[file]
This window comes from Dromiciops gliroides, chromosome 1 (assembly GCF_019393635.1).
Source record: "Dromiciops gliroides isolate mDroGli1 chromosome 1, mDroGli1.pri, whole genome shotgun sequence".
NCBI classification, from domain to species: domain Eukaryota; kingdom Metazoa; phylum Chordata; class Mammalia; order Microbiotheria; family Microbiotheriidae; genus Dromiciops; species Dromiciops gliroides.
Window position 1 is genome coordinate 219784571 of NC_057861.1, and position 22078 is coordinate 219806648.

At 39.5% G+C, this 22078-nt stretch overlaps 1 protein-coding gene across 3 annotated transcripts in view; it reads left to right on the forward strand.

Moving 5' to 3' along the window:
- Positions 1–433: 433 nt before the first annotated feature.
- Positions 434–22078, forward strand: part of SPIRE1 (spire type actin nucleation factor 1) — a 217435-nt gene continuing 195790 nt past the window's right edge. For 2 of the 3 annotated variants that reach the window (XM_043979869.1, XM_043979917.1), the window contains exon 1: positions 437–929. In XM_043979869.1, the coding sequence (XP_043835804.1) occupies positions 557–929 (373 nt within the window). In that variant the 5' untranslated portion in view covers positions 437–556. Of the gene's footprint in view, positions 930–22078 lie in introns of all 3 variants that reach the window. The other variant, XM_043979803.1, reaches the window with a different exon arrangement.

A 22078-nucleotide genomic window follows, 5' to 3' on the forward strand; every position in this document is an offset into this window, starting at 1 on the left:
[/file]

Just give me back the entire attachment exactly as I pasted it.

This window comes from Dromiciops gliroides, chromosome 1 (assembly GCF_019393635.1).
Source record: "Dromiciops gliroides isolate mDroGli1 chromosome 1, mDroGli1.pri, whole genome shotgun sequence".
NCBI classification, from domain to species: domain Eukaryota; kingdom Metazoa; phylum Chordata; class Mammalia; order Microbiotheria; family Microbiotheriidae; genus Dromiciops; species Dromiciops gliroides.
Window position 1 is genome coordinate 219784571 of NC_057861.1, and position 22078 is coordinate 219806648.

At 39.5% G+C, this 22078-nt stretch overlaps 1 protein-coding gene across 3 annotated transcripts in view; it reads left to right on the forward strand.

Moving 5' to 3' along the window:
- Positions 1–433: 433 nt before the first annotated feature.
- Positions 434–22078, forward strand: part of SPIRE1 (spire type actin nucleation factor 1) — a 217435-nt gene continuing 195790 nt past the window's right edge. For 2 of the 3 annotated variants that reach the window (XM_043979869.1, XM_043979917.1), the window contains exon 1: positions 437–929. In XM_043979869.1, the coding sequence (XP_043835804.1) occupies positions 557–929 (373 nt within the window). In that variant the 5' untranslated portion in view covers positions 437–556. Of the gene's footprint in view, positions 930–22078 lie in introns of all 3 variants that reach the window. The other variant, XM_043979803.1, reaches the window with a different exon arrangement.

A 22078-nucleotide genomic window follows, 5' to 3' on the forward strand; every position in this document is an offset into this window, starting at 1 on the left: